Let's take a moment to talk about a bug—not a software bug, but the other kind of bug.
A peculiar species of flying insect inhabits the area around Lake Victoria, a source of the Nile river. Spectacular video footage by the late explorer Jacques Cousteau shows this insect, known as a lake fly, congregating in thick, fog-like masses on the lake and in a nearby jungle. Similar to mosquitoes in size and appearance, they sometimes form such dense clouds over the lake that one could easily mistake them for waterspouts or small tornadoes.
Large flocks of birds often swoop down into these "bug-spouts" to feast on nature's abundance, consuming millions of insects in a single air raid. Despite the predatory onslaught, though, millions more insects persist, their shadowy swarms exhibiting few signs of attrition.
When Cousteau most closely examined the life cycle of these unusual insects, he discovered that the adults live for an exceedingly short period— about 6 to 12 hours. Even if they don't wind up as lunch for one of our feathered friends, their adult existence consists of little more than a brief flutter in the sunlight.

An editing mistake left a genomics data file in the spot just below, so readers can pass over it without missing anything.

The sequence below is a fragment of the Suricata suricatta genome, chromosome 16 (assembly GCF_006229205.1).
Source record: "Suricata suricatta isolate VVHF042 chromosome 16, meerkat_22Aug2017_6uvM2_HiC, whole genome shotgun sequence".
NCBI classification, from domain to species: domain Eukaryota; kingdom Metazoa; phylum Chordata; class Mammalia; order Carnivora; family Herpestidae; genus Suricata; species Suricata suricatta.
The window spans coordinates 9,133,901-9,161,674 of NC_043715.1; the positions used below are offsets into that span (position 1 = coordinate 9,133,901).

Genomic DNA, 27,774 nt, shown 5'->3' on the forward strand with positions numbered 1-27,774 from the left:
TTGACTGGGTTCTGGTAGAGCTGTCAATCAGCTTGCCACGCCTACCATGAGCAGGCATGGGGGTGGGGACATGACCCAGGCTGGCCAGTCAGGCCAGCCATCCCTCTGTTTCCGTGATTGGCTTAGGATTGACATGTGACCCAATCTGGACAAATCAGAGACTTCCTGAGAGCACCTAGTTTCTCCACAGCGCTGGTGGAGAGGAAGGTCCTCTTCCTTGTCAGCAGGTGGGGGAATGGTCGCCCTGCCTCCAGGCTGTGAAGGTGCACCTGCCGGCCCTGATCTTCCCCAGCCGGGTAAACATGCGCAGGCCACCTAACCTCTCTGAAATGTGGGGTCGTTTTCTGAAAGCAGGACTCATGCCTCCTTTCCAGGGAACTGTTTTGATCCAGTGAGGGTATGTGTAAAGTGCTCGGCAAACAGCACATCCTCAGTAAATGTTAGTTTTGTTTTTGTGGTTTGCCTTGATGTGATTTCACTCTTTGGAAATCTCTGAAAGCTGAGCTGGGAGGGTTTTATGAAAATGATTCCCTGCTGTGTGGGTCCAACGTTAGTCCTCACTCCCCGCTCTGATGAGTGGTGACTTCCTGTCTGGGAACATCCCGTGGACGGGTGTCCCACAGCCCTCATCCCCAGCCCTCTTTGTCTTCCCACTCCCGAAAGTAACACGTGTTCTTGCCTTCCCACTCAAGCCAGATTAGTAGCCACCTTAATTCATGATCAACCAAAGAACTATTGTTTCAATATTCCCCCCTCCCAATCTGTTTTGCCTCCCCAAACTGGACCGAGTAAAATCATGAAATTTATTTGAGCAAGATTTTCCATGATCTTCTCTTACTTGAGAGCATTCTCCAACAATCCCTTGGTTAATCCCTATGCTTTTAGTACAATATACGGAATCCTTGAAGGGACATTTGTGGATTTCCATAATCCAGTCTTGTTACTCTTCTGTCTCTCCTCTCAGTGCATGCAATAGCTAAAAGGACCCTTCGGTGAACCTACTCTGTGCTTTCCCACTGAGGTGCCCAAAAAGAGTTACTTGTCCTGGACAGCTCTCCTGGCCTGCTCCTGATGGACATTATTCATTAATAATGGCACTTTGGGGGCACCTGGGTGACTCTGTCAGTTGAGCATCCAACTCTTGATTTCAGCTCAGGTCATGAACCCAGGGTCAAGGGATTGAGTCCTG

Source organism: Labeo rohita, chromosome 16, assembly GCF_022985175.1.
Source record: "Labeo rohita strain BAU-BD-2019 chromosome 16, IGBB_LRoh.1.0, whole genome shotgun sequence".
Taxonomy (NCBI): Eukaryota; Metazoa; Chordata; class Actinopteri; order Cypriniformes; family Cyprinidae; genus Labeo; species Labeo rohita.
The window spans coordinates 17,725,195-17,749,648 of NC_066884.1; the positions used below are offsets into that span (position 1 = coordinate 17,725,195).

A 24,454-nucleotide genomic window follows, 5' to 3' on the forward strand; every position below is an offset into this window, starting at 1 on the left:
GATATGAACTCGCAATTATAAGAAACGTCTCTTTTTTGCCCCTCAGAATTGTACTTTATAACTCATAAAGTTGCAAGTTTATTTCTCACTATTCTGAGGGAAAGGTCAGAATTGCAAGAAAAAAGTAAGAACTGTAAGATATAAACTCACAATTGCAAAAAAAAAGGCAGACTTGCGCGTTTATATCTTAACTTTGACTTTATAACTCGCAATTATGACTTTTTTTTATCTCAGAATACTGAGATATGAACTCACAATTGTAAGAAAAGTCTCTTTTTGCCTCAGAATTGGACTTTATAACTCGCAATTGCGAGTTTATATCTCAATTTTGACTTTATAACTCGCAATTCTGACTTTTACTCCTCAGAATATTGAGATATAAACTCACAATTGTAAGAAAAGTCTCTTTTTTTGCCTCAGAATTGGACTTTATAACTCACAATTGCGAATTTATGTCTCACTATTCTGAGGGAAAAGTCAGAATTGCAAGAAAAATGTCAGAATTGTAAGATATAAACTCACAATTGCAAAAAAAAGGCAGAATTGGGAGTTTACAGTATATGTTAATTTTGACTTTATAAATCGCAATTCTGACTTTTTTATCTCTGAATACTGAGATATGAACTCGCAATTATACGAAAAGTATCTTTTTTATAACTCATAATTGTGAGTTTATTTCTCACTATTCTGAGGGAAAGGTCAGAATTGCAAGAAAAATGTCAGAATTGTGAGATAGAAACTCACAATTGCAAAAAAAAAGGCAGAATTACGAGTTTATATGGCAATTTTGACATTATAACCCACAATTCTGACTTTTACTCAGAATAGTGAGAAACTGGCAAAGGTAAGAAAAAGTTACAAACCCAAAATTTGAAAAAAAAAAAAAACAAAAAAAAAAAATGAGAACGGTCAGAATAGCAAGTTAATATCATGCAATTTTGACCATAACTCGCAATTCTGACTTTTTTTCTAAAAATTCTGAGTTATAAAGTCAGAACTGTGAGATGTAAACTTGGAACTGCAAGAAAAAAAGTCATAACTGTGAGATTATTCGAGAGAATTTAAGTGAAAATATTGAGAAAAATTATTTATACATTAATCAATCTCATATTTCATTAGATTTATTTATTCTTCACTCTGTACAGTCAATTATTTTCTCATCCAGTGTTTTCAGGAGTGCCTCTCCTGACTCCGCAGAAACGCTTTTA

Just what does an insect that spends its entire adult life stage in a single day do with all that time? It attempts to propagate the species. It tries to squeeze what we human beings spend years doing into a few hours. Evidently it succeeds, for the species continues and in respectable numbers. If survival of the species is their goal, then these tiny winged nothings have set their priorities straight.
These flies have but one thing to do in life, and they do it well. Unix developers believe that software should do the same.